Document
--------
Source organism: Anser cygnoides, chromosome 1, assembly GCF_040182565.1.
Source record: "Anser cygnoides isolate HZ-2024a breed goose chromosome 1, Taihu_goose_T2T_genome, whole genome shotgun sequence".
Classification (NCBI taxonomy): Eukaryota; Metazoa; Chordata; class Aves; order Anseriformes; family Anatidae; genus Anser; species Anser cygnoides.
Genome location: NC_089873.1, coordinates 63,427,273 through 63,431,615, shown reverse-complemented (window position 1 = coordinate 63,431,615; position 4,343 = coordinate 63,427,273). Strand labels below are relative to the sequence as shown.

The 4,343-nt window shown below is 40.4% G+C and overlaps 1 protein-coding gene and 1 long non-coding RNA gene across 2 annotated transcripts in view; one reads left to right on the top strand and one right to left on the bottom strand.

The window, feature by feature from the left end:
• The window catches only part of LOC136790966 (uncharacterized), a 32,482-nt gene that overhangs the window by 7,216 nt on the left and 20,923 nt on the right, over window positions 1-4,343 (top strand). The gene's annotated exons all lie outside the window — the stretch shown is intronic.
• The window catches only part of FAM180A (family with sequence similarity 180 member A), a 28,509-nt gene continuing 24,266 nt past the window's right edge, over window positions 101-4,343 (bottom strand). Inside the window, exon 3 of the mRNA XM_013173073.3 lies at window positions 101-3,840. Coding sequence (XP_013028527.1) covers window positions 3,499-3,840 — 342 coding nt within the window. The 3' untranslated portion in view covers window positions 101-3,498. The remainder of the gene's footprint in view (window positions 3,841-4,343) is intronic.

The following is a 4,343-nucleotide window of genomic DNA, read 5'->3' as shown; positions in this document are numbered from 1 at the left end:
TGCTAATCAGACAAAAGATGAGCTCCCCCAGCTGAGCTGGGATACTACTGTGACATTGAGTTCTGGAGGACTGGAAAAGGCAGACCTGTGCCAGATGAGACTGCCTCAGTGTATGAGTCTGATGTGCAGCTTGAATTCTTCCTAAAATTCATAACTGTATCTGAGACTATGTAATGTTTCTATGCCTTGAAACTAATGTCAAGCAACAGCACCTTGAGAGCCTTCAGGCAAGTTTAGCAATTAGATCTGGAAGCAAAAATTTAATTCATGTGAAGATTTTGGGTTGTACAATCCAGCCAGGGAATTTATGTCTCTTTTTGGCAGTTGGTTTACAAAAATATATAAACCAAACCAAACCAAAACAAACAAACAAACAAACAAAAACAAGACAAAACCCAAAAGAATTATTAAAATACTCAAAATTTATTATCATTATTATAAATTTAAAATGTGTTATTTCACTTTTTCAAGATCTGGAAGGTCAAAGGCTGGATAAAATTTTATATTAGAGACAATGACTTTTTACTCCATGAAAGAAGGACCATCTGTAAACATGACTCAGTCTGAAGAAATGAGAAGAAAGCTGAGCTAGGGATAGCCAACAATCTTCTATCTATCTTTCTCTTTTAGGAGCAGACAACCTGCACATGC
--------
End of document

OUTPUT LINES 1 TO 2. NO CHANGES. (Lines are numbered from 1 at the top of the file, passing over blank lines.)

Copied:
Source organism: Anser cygnoides, chromosome 1, assembly GCF_040182565.1.
Source record: "Anser cygnoides isolate HZ-2024a breed goose chromosome 1, Taihu_goose_T2T_genome, whole genome shotgun sequence".